This brings us to the Toronto Raptors. The Raptors must base their offseason decisions around timelines. Do they continue to push for the present, knowing their current status as roadkill for the Cavaliers and Warriors? Even if the Cavaliers lose some role players due to financial realities, such as Deron Williams or Kyle Korver, who’s to say that they couldn’t just re-stock with more ring-chasers? Perhaps a David West shall the Cavs seek.

If the Raptors wait out the present and tank their upside into the future, the team’s timeline pushes 3-5 years down the road. The 2020s ought not to be the realm of Lebron James, and the Warriors certainly won’t be able to afford to keep their core together that long. Who knows which juggernauts will contend in the 2020s, which allows the imagination to thrive thinking of the potential stranglehold a re-charged Raptors can put on the league. But is that realistic? Let’s look at what would have to happen.

The Brightest Timeline

The Raps couldn’t re-sign any of their current free agents; all are for the present, not the future. Furthermore, DeMar DeRozan (Mr. 3rd team all-nba!!) is too good to allow a team to tank. He would have to be traded. Anyone thinking the Celtics would part with a Nets pick is dreaming; DeRozan could fetch a lottery pick, but it would have to be the right landing spot. Phoenix could offer 4th overall pick and Eric Bledsoe (plus cap filler in the form of Brandon Knight), but that is a best-case scenario that most likely wouldn’t happen. A more likely trade would involve Sacramento swinging for relevancy and offering one of their two lottery picks + cap filler (Rudy Gay (!) and Kosta Koufos would work).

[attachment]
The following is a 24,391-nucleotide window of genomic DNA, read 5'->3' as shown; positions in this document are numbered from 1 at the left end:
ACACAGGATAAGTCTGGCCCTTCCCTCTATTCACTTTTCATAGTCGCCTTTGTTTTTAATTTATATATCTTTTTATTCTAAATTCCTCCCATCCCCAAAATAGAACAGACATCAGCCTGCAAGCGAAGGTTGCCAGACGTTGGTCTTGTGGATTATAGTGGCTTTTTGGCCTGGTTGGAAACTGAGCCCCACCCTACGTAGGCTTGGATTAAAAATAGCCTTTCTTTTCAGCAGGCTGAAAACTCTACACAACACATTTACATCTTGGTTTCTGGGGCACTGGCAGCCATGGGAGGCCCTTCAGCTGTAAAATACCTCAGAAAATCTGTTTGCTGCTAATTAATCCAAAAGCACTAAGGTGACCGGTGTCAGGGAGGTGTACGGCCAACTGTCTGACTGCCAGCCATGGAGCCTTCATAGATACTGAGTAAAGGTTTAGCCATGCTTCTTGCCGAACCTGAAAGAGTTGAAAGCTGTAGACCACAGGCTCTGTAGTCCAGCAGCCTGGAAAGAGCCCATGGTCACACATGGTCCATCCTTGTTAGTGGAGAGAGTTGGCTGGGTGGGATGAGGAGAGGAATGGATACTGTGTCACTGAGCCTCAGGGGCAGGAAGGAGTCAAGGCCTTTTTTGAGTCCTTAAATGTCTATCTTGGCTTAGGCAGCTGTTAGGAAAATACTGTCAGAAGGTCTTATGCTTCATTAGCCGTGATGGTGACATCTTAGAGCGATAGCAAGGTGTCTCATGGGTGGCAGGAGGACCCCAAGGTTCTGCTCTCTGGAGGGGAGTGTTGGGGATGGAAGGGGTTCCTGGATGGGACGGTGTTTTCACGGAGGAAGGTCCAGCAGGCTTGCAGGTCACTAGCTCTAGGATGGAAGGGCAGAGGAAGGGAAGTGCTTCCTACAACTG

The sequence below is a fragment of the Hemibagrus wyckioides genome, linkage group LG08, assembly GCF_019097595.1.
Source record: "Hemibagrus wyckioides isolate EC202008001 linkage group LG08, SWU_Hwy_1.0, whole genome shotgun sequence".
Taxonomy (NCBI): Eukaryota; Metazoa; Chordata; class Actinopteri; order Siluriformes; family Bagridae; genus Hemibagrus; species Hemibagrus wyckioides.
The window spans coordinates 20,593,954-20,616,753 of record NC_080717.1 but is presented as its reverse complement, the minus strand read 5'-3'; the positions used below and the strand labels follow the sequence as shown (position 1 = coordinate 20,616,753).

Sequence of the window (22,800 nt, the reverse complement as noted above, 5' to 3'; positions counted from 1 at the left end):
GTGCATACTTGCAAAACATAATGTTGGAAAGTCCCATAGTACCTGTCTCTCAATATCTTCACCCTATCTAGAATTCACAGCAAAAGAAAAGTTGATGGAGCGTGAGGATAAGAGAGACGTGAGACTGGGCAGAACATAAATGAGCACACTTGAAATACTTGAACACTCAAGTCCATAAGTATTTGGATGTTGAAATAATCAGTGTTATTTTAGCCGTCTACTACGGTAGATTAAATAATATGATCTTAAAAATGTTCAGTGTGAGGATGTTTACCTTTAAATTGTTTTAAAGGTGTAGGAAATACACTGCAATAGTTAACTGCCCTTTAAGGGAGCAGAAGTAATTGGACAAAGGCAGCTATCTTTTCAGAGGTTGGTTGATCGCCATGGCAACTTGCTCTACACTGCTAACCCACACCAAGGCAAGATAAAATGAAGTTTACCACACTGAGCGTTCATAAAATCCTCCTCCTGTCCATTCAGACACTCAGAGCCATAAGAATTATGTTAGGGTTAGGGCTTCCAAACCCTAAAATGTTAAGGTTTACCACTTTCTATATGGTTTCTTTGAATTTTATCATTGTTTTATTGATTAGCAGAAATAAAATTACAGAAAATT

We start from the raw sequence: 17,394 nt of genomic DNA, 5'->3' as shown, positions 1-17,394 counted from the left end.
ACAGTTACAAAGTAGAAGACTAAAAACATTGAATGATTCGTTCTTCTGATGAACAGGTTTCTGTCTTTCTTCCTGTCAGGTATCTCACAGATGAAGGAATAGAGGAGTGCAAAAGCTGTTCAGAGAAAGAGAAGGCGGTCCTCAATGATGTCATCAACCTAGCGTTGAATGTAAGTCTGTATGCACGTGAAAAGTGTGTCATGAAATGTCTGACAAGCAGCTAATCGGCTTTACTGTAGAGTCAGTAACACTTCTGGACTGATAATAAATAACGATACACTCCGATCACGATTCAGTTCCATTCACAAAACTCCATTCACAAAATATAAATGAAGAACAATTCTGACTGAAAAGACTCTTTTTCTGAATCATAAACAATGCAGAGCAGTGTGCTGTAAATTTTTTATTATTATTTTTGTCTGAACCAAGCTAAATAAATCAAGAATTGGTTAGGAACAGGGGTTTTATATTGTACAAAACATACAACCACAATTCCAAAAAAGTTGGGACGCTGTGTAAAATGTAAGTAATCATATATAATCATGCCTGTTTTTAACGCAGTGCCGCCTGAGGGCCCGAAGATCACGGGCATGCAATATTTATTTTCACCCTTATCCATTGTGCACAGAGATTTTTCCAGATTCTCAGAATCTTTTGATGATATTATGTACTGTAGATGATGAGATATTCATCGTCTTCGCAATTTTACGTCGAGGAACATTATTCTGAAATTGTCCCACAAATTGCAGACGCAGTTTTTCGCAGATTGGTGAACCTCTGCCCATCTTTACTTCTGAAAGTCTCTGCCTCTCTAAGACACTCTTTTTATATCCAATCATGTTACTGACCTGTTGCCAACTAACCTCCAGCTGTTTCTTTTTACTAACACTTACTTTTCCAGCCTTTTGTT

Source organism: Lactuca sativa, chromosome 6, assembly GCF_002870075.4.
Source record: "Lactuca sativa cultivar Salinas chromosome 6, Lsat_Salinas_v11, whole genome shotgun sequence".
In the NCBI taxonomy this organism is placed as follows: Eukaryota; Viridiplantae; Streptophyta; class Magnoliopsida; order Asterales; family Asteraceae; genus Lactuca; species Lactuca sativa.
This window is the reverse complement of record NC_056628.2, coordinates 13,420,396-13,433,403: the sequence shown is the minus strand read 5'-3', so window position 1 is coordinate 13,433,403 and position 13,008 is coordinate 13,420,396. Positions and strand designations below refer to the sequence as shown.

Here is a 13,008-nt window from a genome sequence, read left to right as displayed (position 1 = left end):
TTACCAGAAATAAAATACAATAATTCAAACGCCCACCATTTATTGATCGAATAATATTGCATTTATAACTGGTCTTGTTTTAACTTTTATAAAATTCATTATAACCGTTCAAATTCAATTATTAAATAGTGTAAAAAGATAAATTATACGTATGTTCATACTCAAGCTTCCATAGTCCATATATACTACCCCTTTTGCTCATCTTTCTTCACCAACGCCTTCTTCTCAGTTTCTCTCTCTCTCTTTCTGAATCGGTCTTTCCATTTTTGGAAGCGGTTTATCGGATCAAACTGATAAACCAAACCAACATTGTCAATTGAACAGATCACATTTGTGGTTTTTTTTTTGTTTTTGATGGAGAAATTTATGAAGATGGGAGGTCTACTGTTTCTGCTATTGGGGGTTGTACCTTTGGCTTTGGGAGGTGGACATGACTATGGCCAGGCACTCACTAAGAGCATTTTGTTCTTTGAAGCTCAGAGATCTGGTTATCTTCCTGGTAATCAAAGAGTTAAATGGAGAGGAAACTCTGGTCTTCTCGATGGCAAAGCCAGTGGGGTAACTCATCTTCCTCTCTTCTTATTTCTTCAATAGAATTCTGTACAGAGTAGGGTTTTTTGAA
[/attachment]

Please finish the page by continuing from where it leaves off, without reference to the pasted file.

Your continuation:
If the Raptors renounced all of its free agents, the team would be left with a little over $20 million in cap space, which is enough to take a flier on a potential role player with upside. Maybe Masai Ujiri can overpay for an RFA to lure him to Toronto, but the key word there is overpay. Only one year after re-signing a star on a slight discount who – for the first time in the franchise’s history – chose to stay in Toronto on his first unrestricted dip into free agency, Toronto would be overpaying for guys with potential high upsides. In this scenario, 20 million might be able to afford one of Otto Porto Jr., Nerlens Noel, Kentavious Caldewell-Pope, or Tim Hardaway Jr. One those players might fit the tanking timeline and allow the team to lose for a few years while becoming a core player in a championship squad down the line. Then again, in a market in which Timofey Mozgov makes 16 million a year, would 20 million really steal away any of those players from their respective teams?

Even if all above the above took place, would the Raptors have a star that can compete with Giannis Antetokounmpo in the 2020s? Let’s look at a best-case scenario depth chart:

PG: Eric Bledsoe, Delon Wright

SG: Norman Powell

SF: Otto Porto Jr.

PF: Jonathan Isaac, Pascal Siakam